We become used to ease, and not effort, and so we turn our weaknesses into virtues in order to feel not so bad about it. We might attend lectures, seminars, and workshops, but these only serve provide more information, and not the knowledge that leads to action. This of course is helpful to the lower self, because we have actually made no effort to understand our self more, and to increase that understanding for the sake of Allah.

We are also habituated to what gives us instant pleasure: praying served its purpose when it was pleasureable, and when it was no longer pleasureable, we wanted to return to other things that give us pleasure, and of course, pleasure for the sake of pleasure gets you nowhere. It can not. Like a perfume, your sense of smell becomes accustomed to the smell of the perfume to the point you can no longer smell it, while others can smell it on you, you can not, and so you want more!

In Islam, acts of worship take many forms. The obligatory ones like prayer we are aware of, but then it transforms into everyday life when one lives one’s life as prayer. For some people, the obligatory acts of worship remain just that, and take them nowhere, for some, obligatory acts of worship can take them further because their hearts are open enough to translate some if not all what they learn from those acts of worship into everyday life. For others, life is the teacher that will lead them to a fuller and more appreciative relationship with the obligatory acts of worship – in other words, some people can only learn through experience.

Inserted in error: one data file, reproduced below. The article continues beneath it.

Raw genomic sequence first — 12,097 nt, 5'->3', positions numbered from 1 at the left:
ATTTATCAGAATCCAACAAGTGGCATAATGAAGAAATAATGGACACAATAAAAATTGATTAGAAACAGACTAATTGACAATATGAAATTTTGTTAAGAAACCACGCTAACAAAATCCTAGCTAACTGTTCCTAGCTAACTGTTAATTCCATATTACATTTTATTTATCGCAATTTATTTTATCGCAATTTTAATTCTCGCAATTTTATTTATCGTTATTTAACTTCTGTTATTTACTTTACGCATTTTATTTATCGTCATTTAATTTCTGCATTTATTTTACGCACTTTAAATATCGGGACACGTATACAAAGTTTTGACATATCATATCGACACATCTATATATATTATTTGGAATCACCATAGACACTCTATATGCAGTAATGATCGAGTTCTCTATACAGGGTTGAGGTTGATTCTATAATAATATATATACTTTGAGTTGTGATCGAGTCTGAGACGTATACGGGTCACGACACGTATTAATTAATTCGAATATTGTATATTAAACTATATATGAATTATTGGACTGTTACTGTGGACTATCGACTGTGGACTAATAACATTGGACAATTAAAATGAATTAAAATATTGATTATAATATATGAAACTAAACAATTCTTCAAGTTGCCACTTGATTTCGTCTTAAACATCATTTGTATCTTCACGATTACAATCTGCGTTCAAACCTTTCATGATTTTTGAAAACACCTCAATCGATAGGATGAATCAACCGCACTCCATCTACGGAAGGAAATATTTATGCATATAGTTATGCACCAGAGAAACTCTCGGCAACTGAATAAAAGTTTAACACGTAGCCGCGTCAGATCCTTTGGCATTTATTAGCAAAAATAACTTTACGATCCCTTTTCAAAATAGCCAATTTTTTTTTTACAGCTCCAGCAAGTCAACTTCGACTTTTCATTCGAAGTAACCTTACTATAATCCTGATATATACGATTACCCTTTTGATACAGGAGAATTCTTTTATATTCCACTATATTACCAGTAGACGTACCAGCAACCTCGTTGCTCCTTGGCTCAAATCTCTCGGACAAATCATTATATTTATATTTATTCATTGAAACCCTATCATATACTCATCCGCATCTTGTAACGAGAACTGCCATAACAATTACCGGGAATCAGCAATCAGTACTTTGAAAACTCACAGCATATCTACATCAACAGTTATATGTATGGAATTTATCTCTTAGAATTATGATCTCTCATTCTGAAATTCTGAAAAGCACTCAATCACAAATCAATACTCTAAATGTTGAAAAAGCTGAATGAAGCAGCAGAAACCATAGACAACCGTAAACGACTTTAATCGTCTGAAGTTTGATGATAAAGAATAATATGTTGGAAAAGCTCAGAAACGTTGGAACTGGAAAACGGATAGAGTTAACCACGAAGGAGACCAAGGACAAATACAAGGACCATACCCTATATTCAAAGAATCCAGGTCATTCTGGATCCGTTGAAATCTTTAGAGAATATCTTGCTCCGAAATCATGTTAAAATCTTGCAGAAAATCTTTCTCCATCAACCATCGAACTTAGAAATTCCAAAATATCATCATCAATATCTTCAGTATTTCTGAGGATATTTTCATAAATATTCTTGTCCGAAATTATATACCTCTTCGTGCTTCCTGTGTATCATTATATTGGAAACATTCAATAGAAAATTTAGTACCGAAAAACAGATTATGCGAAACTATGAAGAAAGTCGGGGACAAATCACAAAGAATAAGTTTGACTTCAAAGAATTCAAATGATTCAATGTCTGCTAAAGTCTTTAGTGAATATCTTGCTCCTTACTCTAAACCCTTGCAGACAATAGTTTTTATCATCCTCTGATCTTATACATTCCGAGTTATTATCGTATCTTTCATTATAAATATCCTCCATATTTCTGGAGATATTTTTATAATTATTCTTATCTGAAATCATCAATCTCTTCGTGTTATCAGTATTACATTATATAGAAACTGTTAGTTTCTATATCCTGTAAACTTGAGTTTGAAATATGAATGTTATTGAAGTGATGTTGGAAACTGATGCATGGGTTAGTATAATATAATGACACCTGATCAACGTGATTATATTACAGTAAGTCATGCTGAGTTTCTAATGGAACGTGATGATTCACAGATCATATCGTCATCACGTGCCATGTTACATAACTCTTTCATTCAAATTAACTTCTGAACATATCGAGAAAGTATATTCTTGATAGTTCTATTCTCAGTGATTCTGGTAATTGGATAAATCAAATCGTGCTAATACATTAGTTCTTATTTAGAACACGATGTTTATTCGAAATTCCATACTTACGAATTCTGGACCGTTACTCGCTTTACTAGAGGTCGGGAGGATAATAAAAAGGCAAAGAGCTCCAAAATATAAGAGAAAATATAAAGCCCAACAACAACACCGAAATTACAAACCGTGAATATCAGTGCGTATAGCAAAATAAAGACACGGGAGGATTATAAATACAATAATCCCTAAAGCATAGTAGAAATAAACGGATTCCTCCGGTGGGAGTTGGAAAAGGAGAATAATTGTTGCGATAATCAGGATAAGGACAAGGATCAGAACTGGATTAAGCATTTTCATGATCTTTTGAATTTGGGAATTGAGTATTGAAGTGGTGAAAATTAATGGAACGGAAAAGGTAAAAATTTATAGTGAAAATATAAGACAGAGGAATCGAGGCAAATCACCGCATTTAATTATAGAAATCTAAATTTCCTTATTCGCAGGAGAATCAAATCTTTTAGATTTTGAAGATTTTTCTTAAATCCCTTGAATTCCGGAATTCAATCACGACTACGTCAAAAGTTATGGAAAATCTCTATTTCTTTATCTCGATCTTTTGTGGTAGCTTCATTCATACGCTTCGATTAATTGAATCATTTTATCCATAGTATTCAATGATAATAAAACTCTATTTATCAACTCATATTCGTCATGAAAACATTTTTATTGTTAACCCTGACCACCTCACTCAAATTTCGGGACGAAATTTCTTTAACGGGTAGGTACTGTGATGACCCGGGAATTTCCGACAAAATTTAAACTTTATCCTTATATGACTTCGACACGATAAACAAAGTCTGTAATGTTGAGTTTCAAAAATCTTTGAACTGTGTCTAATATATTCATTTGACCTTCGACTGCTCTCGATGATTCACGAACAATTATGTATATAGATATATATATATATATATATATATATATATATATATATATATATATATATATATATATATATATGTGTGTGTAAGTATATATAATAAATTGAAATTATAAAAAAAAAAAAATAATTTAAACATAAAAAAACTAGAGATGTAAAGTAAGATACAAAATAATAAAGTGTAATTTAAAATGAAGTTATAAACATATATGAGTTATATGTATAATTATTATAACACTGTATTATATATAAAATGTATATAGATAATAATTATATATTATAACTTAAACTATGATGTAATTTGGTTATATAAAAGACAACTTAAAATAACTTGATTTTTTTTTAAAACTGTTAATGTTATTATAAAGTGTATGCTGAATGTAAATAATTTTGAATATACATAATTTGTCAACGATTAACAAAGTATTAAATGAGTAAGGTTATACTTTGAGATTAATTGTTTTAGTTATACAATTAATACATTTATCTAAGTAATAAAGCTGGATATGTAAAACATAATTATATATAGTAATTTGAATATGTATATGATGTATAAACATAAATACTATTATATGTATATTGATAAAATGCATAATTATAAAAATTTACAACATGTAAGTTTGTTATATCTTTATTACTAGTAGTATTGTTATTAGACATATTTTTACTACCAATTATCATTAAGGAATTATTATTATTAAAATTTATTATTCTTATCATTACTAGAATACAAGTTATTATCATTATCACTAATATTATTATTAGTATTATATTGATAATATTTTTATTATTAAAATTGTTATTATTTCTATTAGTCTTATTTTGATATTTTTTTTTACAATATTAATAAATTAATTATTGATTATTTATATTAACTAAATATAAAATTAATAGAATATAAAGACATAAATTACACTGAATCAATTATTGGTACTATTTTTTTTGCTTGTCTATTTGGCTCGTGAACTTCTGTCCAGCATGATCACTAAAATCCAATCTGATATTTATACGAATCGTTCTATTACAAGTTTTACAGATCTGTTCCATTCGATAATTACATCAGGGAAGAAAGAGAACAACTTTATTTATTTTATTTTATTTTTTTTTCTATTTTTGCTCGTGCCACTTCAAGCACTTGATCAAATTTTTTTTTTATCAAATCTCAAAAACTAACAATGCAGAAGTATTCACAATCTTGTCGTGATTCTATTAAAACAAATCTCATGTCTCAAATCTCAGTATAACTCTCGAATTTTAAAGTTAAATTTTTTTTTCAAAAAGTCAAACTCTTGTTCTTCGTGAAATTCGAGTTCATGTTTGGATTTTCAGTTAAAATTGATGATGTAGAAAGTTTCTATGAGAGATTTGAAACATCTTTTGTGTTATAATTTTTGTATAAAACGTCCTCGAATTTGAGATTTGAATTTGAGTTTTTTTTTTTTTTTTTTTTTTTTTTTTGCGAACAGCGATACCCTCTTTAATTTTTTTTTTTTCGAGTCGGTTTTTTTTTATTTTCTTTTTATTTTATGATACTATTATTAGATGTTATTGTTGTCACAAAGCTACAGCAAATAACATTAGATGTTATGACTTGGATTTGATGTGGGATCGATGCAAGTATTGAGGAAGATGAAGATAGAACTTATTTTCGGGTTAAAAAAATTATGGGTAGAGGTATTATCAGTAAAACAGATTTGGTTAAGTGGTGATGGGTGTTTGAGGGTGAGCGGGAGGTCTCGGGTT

Experience presents a lesson, but are we awake enough in the present to take the necessary step and understand what that lesson means in relation to us?

If one can step outside of ourselves for one moment, in others words if one can just forget about the perception of self for one moment, and look at someone whom one may have passed by in the street, who is less fortunate than one, then reflect, one might discover that the next lesson is through others. Not everyone can learn from a lecture. Look at our neighbourhoods, and see who is doing what. Are there any charities that are helping others? If one could visit one of these charities, and see what they do, could one consider giving some of one’s spare time to that charity to help others? This may very well be the act of worship that one needs, the vehicle of learning that in turn can improve on one’s relationship with our Creator, Allah.